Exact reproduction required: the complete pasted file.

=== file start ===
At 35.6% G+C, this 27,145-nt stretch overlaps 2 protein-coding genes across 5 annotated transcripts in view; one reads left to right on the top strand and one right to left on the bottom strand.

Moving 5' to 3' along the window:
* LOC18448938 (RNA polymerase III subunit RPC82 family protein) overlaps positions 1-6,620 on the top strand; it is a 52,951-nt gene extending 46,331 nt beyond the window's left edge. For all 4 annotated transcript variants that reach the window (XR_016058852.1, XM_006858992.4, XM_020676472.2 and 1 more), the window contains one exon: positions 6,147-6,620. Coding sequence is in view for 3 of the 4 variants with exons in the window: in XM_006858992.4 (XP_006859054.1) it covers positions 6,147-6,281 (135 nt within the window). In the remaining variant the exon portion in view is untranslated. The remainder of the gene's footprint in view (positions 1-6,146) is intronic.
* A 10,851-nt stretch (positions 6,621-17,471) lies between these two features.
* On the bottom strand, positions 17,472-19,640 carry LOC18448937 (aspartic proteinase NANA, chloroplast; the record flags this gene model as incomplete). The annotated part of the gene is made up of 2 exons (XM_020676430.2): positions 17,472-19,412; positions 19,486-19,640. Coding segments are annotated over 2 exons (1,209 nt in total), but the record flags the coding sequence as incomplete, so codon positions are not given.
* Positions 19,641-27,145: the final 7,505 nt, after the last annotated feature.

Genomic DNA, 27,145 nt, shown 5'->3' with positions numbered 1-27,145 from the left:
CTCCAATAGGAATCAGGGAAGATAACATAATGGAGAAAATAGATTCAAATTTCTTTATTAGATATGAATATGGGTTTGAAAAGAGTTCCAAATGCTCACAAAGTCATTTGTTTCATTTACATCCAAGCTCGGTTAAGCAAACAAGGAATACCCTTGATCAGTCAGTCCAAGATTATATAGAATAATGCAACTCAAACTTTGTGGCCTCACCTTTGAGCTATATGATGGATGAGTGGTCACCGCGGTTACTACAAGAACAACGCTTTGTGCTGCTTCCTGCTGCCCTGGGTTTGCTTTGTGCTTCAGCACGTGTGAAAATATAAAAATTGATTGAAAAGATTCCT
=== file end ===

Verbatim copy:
At 35.6% G+C, this 27,145-nt stretch overlaps 2 protein-coding genes across 5 annotated transcripts in view; one reads left to right on the top strand and one right to left on the bottom strand.

Moving 5' to 3' along the window:
* LOC18448938 (RNA polymerase III subunit RPC82 family protein) overlaps positions 1-6,620 on the top strand; it is a 52,951-nt gene extending 46,331 nt beyond the window's left edge. For all 4 annotated transcript variants that reach the window (XR_016058852.1, XM_006858992.4, XM_020676472.2 and 1 more), the window contains one exon: positions 6,147-6,620. Coding sequence is in view for 3 of the 4 variants with exons in the window: in XM_006858992.4 (XP_006859054.1) it covers positions 6,147-6,281 (135 nt within the window). In the remaining variant the exon portion in view is untranslated. The remainder of the gene's footprint in view (positions 1-6,146) is intronic.
* A 10,851-nt stretch (positions 6,621-17,471) lies between these two features.
* On the bottom strand, positions 17,472-19,640 carry LOC18448937 (aspartic proteinase NANA, chloroplast; the record flags this gene model as incomplete). The annotated part of the gene is made up of 2 exons (XM_020676430.2): positions 17,472-19,412; positions 19,486-19,640. Coding segments are annotated over 2 exons (1,209 nt in total), but the record flags the coding sequence as incomplete, so codon positions are not given.
* Positions 19,641-27,145: the final 7,505 nt, after the last annotated feature.

Genomic DNA, 27,145 nt, shown 5'->3' with positions numbered 1-27,145 from the left:
CTCCAATAGGAATCAGGGAAGATAACATAATGGAGAAAATAGATTCAAATTTCTTTATTAGATATGAATATGGGTTTGAAAAGAGTTCCAAATGCTCACAAAGTCATTTGTTTCATTTACATCCAAGCTCGGTTAAGCAAACAAGGAATACCCTTGATCAGTCAGTCCAAGATTATATAGAATAATGCAACTCAAACTTTGTGGCCTCACCTTTGAGCTATATGATGGATGAGTGGTCACCGCGGTTACTACAAGAACAACGCTTTGTGCTGCTTCCTGCTGCCCTGGGTTTGCTTTGTGCTTCAGCACGTGTGAAAATATAAAAATTGATTGAAAAGATTCCT